In the fall of 2016, federal agencies consulted with Indian tribes regarding tribal input in federal infrastructure decisions. Many tribal commenters at these meetings remarked that Section 106 consultation is often started too late, after project plans with site locations and alignments have been nearly completed, and that Section 106 is not conducted as a process separate from the National Environmental Policy Act (NEPA) review process. According to tribal commenters, this leads to adversarial relationships between Indian tribes and federal agencies and/or the project proponent and positions Indian tribes as obstacles rather than partners.
Tribal commenters suggested that Indian tribes be involved in the pre-licensing/permitting phase to ensure that cultural and religious sites are properly identified and protected. One commenter referred to this as an “early intervention process.” Tribal commenters also repeatedly suggested that federal agencies start the Section 106 process earlier for infrastructure projects, before decisions are made and historic properties are identified.
The Departments of the Interior and Justice and the Army Corps of Engineers released a report in January 2017 in response to the interagency consultations. In the report, Improving Tribal Consultation and Tribal Coordination in Federal Infrastructure Decisions (January 2017), it is recommended that:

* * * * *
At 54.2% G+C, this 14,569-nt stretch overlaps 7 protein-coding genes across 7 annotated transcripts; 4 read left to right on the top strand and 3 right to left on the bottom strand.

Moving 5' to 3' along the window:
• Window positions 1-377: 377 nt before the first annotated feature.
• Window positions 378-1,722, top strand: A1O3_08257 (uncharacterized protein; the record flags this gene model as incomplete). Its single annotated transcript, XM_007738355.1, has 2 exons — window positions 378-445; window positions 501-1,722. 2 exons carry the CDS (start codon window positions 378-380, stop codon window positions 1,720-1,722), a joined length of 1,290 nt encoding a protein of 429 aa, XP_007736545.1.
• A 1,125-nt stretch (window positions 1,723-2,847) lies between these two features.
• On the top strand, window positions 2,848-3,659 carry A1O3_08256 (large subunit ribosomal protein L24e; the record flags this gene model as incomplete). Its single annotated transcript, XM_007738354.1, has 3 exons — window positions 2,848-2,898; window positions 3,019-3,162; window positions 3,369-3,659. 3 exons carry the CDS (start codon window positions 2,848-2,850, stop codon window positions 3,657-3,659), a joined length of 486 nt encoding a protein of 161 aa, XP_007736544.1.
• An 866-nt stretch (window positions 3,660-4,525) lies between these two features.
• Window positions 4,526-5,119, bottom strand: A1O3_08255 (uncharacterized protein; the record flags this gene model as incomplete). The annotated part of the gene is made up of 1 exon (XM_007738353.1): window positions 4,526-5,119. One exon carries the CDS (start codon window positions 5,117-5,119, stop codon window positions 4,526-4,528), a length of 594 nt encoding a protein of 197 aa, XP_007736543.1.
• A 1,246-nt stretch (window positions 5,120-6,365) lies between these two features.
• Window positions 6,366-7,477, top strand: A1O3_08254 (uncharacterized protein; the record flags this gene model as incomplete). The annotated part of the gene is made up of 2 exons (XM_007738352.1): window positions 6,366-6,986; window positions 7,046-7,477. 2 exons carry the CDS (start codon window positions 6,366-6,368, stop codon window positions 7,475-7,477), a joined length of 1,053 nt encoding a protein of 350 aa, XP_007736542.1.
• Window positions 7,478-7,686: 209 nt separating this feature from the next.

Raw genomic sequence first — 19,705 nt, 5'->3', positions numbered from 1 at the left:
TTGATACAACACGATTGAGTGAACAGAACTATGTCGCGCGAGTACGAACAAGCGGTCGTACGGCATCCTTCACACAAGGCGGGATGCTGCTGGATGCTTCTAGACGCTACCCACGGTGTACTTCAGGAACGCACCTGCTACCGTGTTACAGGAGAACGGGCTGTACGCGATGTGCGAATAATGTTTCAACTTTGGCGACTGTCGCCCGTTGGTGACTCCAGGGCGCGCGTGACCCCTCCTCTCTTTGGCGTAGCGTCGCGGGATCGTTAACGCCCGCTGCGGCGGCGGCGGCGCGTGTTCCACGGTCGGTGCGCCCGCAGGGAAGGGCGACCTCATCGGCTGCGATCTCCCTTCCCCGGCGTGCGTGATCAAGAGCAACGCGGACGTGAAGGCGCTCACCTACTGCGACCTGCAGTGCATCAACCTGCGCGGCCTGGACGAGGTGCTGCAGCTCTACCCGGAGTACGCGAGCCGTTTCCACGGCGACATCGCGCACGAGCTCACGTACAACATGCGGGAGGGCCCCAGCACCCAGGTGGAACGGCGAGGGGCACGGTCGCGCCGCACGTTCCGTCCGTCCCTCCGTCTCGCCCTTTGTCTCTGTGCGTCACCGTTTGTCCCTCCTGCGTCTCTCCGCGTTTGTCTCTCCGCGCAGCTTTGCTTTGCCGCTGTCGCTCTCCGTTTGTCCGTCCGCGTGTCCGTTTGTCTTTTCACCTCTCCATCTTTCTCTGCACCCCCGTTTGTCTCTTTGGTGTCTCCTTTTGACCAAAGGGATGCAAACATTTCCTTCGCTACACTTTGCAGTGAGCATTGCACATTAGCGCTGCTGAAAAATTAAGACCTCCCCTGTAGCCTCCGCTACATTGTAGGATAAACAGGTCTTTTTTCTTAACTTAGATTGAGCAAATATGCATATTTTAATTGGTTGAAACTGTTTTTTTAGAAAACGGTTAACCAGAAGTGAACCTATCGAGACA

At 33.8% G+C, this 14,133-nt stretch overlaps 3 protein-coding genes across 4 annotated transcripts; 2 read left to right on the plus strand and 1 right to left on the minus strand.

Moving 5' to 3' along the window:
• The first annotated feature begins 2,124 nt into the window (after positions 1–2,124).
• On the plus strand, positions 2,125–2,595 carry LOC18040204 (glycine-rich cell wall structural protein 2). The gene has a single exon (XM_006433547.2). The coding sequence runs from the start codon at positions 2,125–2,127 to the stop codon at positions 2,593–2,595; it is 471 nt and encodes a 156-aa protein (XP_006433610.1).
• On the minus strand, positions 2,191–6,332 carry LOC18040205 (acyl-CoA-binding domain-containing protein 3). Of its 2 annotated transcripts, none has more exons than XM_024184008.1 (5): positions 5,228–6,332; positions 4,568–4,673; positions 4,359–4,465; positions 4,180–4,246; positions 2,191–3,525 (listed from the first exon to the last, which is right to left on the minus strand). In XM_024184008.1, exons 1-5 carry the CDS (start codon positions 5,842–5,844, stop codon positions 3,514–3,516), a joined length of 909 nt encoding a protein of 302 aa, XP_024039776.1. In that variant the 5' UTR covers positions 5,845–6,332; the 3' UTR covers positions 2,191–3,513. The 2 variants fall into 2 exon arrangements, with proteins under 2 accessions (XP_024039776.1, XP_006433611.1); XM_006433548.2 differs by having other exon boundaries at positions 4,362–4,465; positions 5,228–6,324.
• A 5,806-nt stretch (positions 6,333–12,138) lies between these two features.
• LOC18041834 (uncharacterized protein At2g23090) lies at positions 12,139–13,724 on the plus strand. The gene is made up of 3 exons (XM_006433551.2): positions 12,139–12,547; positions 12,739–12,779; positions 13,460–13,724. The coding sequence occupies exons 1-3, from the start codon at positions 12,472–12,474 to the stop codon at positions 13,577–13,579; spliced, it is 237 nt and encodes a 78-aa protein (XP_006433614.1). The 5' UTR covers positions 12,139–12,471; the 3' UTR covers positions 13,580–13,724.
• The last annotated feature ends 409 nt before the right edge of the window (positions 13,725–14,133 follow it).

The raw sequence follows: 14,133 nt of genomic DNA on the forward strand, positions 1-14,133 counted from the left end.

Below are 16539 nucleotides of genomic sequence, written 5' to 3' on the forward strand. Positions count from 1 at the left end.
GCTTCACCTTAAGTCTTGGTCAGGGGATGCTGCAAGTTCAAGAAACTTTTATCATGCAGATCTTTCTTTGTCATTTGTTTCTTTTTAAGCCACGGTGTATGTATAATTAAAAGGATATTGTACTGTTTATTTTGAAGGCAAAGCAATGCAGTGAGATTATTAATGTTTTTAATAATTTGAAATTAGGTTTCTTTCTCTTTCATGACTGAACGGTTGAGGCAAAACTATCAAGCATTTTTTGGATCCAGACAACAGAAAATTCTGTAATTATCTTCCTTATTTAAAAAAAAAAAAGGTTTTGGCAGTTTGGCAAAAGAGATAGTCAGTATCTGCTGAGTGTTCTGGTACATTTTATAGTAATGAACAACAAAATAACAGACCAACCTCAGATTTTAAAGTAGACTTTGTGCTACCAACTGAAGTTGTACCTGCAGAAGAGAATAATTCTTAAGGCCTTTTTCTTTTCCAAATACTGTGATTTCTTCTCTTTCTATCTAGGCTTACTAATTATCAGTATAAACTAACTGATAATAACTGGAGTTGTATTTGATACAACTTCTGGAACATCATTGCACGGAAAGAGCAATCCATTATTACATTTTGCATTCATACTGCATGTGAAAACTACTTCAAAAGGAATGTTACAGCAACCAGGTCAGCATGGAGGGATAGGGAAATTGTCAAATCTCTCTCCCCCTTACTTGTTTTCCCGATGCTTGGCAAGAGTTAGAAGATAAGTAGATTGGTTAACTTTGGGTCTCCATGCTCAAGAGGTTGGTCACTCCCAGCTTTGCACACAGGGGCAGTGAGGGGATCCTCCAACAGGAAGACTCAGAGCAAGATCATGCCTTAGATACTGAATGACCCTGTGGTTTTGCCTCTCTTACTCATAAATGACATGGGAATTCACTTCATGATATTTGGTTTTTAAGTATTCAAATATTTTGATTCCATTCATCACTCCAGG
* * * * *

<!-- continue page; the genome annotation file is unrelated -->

1. Each Federal agency involved in infrastructure decision-making should use mechanisms to involve Tribes early in project planning whenever possible. This should include developing procedures that facilitate permit applicants and Tribes working together before applicants make siting decisions or other commitments that impede consideration of alternatives. Federal agencies should use programmatic, landscape-level planning mechanisms to ensure thoughtful and meaningful consultation on infrastructure projects.
2. Each Federal agency involved in infrastructure decision-making should develop and implement procedures for consulting with and including Tribes as early as possible in the NEPA and NHPA processes, including pre-decisional scoping discussions with Tribes.
In May 2017, the Advisory Council on Historic Preservation (ACHP) released its report in response to the Section 106 issues raised in the interagency consultations. In the ACHP’s report, Improving Tribal Consultation in Infrastructure Projects, it is recommended that:
1. Federal agencies improve pre-application information about Section 106 and tribal consultation, and
2. Federal agencies encourage proactive planning by applicants that includes coordination with and information gathering from Indian tribes.
You can download the meeting transcripts and comments for the report, Improving Tribal Consultation and Tribal Coordination in Federal Infrastructure Decisions (January 2017).
Follow Other Tribal Consultation Resources for additional federal and private organization links that may be of assistance for tribal consultation.